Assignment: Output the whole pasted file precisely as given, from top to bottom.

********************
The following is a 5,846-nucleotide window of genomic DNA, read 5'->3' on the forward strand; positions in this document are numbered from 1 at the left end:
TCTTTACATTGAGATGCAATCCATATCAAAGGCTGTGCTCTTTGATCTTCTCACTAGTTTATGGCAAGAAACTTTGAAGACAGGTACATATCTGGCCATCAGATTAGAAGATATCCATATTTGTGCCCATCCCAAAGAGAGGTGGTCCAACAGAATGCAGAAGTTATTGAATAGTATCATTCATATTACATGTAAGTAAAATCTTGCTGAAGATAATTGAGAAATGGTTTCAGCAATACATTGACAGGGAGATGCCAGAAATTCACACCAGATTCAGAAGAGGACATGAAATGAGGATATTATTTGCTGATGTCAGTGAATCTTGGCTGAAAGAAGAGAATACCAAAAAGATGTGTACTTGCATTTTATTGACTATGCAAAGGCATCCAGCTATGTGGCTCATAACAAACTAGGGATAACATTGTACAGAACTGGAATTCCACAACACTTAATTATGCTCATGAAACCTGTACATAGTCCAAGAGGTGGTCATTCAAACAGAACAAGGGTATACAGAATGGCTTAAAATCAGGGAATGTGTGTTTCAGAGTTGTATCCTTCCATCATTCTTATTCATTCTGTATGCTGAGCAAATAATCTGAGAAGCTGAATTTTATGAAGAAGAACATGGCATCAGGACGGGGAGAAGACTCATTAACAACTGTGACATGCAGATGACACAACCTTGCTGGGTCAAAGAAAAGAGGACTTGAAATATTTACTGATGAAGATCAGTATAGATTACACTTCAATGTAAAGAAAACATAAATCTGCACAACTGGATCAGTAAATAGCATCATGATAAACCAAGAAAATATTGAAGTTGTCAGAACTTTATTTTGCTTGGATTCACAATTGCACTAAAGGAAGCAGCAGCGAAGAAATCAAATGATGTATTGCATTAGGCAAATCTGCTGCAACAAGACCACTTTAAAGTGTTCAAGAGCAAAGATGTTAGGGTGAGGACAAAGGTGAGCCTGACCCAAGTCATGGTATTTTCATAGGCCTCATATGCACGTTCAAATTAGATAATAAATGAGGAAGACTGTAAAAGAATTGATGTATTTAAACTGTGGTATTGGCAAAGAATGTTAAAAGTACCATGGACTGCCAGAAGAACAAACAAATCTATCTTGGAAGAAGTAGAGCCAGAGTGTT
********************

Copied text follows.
The following is a 5,846-nucleotide window of genomic DNA, read 5'->3' on the forward strand; positions in this document are numbered from 1 at the left end:
TCTTTACATTGAGATGCAATCCATATCAAAGGCTGTGCTCTTTGATCTTCTCACTAGTTTATGGCAAGAAACTTTGAAGACAGGTACATATCTGGCCATCAGATTAGAAGATATCCATATTTGTGCCCATCCCAAAGAGAGGTGGTCCAACAGAATGCAGAAGTTATTGAATAGTATCATTCATATTACATGTAAGTAAAATCTTGCTGAAGATAATTGAGAAATGGTTTCAGCAATACATTGACAGGGAGATGCCAGAAATTCACACCAGATTCAGAAGAGGACATGAAATGAGGATATTATTTGCTGATGTCAGTGAATCTTGGCTGAAAGAAGAGAATACCAAAAAGATGTGTACTTGCATTTTATTGACTATGCAAAGGCATCCAGCTATGTGGCTCATAACAAACTAGGGATAACATTGTACAGAACTGGAATTCCACAACACTTAATTATGCTCATGAAACCTGTACATAGTCCAAGAGGTGGTCATTCAAACAGAACAAGGGTATACAGAATGGCTTAAAATCAGGGAATGTGTGTTTCAGAGTTGTATCCTTCCATCATTCTTATTCATTCTGTATGCTGAGCAAATAATCTGAGAAGCTGAATTTTATGAAGAAGAACATGGCATCAGGACGGGGAGAAGACTCATTAACAACTGTGACATGCAGATGACACAACCTTGCTGGGTCAAAGAAAAGAGGACTTGAAATATTTACTGATGAAGATCAGTATAGATTACACTTCAATGTAAAGAAAACATAAATCTGCACAACTGGATCAGTAAATAGCATCATGATAAACCAAGAAAATATTGAAGTTGTCAGAACTTTATTTTGCTTGGATTCACAATTGCACTAAAGGAAGCAGCAGCGAAGAAATCAAATGATGTATTGCATTAGGCAAATCTGCTGCAACAAGACCACTTTAAAGTGTTCAAGAGCAAAGATGTTAGGGTGAGGACAAAGGTGAGCCTGACCCAAGTCATGGTATTTTCATAGGCCTCATATGCACGTTCAAATTAGATAATAAATGAGGAAGACTGTAAAAGAATTGATGTATTTAAACTGTGGTATTGGCAAAGAATGTTAAAAGTACCATGGACTGCCAGAAGAACAAACAAATCTATCTTGGAAGAAGTAGAGCCAGAGTGTT